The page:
A Very Short History of Signage
Merchants and tradespeople have used signs to advertise their services for at least 5,000 years. Symbols, rather than writing, was the preferred method to communicate to potential buyers before widespread literacy. In ancient Rome, a bush of ivy and vines engraved in stone or terra cotta indicated a tavern. Besides directing thirsty patrons to the nearest tap, the signs also allowed tax collectors and regulators to find the businesses. Pay unto Caesar indeed.
In the United States, the explosion of consumerism and brands around 1900, coupled with increasing literacy and urbanization, produced a golden age of signage that lasted until the metal scrapping drives of World War II.
Antique Metal Signs
Porcelain (aka enamel) signs were the most durable and most widely used until the 1950s, when plastic and vinyl offered a more durable and cost-effective altnernative. To make a porcelain sign, powdered glass is fused with heat on die-cut rolled iron, or later on steel. Each color on the sign is added one layer at a time. The technique was brought to the United States by European craftspeople recruited to work at early sign companies like Ingram-Richardson and Enameled Iron Company. Tin signs were also popular during this period, either hand-painted or screen printed.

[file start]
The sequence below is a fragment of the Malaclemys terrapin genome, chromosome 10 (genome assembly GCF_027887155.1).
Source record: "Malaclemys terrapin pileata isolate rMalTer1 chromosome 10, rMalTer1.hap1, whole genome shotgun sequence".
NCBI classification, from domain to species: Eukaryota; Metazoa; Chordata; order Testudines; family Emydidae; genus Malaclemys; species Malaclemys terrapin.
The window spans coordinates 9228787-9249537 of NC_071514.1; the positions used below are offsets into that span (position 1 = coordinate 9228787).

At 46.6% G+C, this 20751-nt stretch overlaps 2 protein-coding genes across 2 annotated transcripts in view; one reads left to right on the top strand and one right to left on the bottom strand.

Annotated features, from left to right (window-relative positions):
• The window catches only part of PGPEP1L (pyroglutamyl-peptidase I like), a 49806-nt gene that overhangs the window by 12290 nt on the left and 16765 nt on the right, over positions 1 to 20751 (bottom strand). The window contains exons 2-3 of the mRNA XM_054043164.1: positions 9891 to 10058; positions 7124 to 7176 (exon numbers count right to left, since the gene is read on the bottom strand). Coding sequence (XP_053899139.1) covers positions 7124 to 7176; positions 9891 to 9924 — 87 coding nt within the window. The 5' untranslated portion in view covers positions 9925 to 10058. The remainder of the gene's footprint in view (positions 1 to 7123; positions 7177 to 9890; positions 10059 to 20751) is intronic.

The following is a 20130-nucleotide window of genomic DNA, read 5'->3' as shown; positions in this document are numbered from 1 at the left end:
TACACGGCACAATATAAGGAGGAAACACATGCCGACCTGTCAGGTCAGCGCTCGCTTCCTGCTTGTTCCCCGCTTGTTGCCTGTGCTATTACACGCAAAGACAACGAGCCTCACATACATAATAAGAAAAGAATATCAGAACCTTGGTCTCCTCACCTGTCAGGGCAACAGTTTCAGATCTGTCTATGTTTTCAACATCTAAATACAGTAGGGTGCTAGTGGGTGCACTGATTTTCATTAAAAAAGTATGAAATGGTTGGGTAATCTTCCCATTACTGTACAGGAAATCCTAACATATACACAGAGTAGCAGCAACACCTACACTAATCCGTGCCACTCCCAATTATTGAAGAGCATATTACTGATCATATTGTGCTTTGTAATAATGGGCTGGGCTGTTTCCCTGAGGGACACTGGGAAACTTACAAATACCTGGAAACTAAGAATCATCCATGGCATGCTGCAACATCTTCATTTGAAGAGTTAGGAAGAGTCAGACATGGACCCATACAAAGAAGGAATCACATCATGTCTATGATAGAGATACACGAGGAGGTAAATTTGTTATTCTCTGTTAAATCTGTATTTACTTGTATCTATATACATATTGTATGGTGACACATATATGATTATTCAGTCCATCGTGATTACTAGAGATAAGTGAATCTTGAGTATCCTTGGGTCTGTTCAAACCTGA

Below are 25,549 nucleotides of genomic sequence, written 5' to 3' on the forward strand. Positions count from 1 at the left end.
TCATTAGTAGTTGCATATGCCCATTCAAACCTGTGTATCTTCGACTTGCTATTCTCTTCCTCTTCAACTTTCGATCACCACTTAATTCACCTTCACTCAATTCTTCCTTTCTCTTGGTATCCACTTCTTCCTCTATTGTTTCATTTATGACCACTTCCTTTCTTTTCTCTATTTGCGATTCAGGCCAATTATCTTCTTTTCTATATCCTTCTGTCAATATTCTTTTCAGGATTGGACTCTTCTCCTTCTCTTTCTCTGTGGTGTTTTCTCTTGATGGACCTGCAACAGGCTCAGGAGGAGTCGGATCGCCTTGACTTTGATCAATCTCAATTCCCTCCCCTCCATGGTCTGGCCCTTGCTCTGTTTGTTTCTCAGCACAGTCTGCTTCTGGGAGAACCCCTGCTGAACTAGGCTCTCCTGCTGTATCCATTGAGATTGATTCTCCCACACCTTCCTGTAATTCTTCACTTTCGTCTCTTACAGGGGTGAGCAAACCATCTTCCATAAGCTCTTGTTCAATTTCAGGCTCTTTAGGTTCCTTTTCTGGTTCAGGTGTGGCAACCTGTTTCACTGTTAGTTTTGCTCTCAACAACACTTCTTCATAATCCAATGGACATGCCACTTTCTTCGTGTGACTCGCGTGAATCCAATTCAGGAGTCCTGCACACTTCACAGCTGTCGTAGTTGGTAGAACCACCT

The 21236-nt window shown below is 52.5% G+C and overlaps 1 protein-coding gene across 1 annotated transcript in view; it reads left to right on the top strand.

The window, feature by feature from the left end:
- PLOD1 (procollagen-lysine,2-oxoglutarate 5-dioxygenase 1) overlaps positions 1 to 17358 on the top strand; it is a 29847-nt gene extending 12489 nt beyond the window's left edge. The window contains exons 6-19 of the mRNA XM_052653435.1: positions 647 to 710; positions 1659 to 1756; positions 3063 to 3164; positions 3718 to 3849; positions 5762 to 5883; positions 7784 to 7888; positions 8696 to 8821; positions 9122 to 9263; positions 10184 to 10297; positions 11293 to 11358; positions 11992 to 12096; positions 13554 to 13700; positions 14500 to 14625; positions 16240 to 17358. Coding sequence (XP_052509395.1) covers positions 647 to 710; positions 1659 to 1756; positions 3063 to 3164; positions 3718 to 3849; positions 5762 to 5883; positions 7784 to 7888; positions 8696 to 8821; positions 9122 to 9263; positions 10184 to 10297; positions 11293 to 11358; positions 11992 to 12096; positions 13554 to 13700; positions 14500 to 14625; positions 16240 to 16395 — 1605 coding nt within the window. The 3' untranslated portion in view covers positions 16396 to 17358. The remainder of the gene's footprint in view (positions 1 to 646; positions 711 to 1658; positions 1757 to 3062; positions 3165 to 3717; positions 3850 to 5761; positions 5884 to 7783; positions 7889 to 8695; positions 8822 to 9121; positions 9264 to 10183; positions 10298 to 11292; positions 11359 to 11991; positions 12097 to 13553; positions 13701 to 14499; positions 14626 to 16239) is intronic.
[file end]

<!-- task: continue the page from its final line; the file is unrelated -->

Antique metal signs commonly advertised products ranging from oil and gas, cigarettes and beer, to automobiles and travel destinations. The signs might be designed to be viewed from one side only (wall signs), or from both sides (flange signs). Like most antiques, the sign market is volatile. The popularity of a particular brand or image might rise and fall dramatically over a few years, and the prices generally follow. However, there are four general factors that make a sign valuable: age, rarity, graphics, and condition.
Autheniticating an Antique Sign
Verifying the age of an antique metal sign can be difficult for consumers. Reproductions abound and are sometimes sold as the original article by unscrupulous merchants. This short guide from ebay can help consumers protect themselves from sign fraud.
At Eco Relics, we do our best to track down the exact age and context of the signs we offer. We will never knowingly misrepresent the authenticity of any of our antiques. Rest assured that our antique metal signs are the genuine article. There is no better location in Jacksonville for antique metal signs.